Why Rick Ross’ Latest Move Is a Head ScratcherDecember 12th, 2012
By Gee King
Rick Ross claimed John Gotti’s title “Teflon Don” after surviving an onslaught of attempts on his career from street legends, media members and fellow MCs alike. Beef with superstars 50 Cent and Young Jeezy couldn’t stop his ascension to the top of the rap game, nor could the revelation that he used to be a corrections officer. But yesterday’s announcement that Ross’ Maybach Music Group was moving to Atlantic Records, where rival Young Jeezy was recently named SVP of A&R, was construed by some as the L of all L’s for the man we’ve come to know as the Bawse.
This is not Nas signing with Def Jam while Jay-Z was acting president, but it does require some explaining on Ricky’s part. We’ve all been silently aware of the struggling state of the MMG ship since its promising 2011. With Ross and Meek’s 2012 releases failing to meet the critical and commercial hype created by the team’s psychotic marketing approach, it wasn’t surprising to hear that the powers that be at Warner Bros. wanted to rearrange things behind the curtain. We still don’t know the full details of the “merger” (sounds more like an acquisition) and it’s very likely that Jeezy’s duties may never interact with Ross or MMG, but complex facts lose to simple perception in the rap world. All it will take is one pushback for the game to start whispering that Jeezy is blackballing the Bawse.
When the waves are rushing the boat from all sides, the captain has to get on the mic and let the people know that everything is going to be alright. Rozay did just that on Miami’s 99 Jamz yesterday, posturing grander than ever on his home court and sounding like his ego wasn’t touched in the slightest by the unconfirmed words that have haunted him of late. He had a lot to speak on — rumors that gang members scared him into cancelling a show, the BET Hip Hop Awards altercations between his crew and 50 and Jeezy — and seemed as prepared as a politician to address everything. No press conference, this was a movie complete with previews, dramatic close-ups and quotables for days. “I’m a certified man and I am a real boss,” he barked. “Don’t get it twisted, Ricky Rozay is a boss.” He said it with so much poise and conviction it’s not hard to imagine him sampling his own words for an interlude on an upcoming tape.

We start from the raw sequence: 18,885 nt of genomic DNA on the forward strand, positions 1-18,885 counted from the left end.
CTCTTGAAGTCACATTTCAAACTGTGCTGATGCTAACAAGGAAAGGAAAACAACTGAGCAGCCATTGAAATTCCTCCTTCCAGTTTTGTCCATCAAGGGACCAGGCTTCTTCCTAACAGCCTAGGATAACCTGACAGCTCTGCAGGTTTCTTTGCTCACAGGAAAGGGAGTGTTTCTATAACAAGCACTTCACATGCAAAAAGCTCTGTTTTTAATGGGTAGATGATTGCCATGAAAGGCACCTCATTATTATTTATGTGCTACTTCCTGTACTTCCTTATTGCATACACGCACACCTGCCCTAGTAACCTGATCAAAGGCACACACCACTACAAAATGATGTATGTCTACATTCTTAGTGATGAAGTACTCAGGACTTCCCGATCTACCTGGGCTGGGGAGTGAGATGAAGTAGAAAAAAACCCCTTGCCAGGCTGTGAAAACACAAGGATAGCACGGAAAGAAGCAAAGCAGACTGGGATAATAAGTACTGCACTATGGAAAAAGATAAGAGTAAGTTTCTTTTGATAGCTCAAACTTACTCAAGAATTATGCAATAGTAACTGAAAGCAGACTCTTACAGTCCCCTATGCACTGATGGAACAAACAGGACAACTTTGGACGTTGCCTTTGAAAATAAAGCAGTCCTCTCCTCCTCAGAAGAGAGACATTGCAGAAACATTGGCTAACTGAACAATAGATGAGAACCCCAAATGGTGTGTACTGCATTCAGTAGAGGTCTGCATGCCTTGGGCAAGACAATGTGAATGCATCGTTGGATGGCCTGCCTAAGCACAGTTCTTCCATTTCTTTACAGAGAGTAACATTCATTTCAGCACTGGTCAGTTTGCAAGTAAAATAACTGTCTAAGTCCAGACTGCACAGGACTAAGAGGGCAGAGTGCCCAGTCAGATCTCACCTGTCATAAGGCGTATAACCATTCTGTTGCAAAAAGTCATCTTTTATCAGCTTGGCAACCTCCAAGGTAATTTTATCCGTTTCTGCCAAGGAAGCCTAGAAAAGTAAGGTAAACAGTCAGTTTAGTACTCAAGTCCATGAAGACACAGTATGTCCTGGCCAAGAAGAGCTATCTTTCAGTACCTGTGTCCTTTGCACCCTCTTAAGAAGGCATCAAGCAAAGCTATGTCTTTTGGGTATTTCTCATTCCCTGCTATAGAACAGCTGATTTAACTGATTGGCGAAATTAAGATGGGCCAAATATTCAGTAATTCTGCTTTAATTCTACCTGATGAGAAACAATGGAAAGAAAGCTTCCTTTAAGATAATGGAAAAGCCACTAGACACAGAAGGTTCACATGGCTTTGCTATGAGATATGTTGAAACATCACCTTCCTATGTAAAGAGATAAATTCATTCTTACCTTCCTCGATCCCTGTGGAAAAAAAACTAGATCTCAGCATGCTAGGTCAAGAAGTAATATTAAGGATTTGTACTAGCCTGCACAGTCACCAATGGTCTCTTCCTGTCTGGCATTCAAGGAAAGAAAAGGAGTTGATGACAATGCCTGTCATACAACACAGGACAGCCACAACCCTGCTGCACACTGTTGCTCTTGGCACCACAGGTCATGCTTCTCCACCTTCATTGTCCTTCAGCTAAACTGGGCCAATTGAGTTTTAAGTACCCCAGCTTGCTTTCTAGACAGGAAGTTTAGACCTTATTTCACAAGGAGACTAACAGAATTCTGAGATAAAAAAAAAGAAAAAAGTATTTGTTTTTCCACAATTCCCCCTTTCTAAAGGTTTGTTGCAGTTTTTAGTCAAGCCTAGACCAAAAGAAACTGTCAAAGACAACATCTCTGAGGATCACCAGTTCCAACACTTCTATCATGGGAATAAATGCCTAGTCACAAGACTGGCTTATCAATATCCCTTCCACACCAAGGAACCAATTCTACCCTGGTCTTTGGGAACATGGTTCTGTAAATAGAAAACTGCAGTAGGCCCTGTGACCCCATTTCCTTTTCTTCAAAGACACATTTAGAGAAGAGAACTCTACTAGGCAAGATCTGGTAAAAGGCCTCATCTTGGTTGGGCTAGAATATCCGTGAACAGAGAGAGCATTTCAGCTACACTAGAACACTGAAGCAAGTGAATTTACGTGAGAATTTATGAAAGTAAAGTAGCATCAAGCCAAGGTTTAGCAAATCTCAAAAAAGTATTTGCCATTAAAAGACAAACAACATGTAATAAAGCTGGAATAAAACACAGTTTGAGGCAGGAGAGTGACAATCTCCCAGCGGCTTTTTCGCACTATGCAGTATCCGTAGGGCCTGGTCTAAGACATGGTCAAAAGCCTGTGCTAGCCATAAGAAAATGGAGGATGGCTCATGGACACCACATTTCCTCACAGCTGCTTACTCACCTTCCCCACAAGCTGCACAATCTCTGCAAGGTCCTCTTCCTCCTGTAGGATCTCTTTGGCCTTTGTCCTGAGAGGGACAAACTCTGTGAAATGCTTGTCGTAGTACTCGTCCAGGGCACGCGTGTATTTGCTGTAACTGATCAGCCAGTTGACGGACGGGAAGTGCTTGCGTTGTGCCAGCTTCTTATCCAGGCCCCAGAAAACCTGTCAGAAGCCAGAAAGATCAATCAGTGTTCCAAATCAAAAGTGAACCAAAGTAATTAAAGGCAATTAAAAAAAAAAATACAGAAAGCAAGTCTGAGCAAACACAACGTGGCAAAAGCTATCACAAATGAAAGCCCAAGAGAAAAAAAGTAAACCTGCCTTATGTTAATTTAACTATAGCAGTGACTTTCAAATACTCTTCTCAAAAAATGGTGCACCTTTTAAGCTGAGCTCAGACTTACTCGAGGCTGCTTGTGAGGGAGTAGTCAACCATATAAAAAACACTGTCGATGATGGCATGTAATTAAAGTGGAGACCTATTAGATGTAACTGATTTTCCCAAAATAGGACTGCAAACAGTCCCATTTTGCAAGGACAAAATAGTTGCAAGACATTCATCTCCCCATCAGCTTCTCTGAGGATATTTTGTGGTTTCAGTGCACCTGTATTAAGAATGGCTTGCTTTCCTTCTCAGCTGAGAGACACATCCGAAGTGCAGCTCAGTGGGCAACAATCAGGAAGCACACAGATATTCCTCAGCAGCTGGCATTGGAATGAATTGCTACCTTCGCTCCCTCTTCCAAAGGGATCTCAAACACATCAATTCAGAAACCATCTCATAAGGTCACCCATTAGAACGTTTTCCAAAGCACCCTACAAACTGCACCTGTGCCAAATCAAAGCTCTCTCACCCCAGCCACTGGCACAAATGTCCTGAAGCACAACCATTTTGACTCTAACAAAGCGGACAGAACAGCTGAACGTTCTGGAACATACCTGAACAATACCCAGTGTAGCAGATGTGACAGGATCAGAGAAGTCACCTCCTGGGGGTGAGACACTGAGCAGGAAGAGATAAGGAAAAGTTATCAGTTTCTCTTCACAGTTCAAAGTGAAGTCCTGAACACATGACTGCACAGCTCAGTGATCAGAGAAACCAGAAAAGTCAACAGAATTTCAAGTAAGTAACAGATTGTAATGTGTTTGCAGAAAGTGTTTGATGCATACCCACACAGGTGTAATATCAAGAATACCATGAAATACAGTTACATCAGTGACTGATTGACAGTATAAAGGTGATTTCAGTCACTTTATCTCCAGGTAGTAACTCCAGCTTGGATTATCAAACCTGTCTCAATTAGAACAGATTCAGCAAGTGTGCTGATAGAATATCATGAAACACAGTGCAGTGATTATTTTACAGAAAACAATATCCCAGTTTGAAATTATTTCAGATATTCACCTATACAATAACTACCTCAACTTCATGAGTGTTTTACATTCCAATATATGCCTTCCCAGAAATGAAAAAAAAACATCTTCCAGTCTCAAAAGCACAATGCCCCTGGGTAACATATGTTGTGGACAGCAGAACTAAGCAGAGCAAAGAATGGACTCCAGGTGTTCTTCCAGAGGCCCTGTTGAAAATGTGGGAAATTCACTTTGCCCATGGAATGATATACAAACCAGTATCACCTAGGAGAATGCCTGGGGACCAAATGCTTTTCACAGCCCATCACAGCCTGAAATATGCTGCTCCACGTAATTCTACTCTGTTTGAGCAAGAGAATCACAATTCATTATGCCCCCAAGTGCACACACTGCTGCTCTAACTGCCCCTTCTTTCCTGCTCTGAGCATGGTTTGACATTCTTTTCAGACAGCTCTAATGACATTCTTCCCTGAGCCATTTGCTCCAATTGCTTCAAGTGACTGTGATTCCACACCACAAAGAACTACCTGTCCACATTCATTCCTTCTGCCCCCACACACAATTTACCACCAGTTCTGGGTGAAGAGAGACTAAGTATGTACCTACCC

“Gangstas move in silence,” he said in reference to the threats that allegedly shut down his tour. Ignoring the irony that it’s his job to speak loudly about gangsta s–t, we have to acknowledge the fact that he’s really just a rapper and to do anything more than take him at his word is to read into things too deeply. But when you feel his voice through the speakers and look at his eyes through his designer frames, it’s hard not to think that he really believes these words deep in his soul. Just like he believes he’s Big Meech, Larry Hoover and “Freeway” Ricky Ross. He believes that money, loyalty and family are what make you gangsta. And he’s proven over the past three years that, in this world, you are what you believe you are.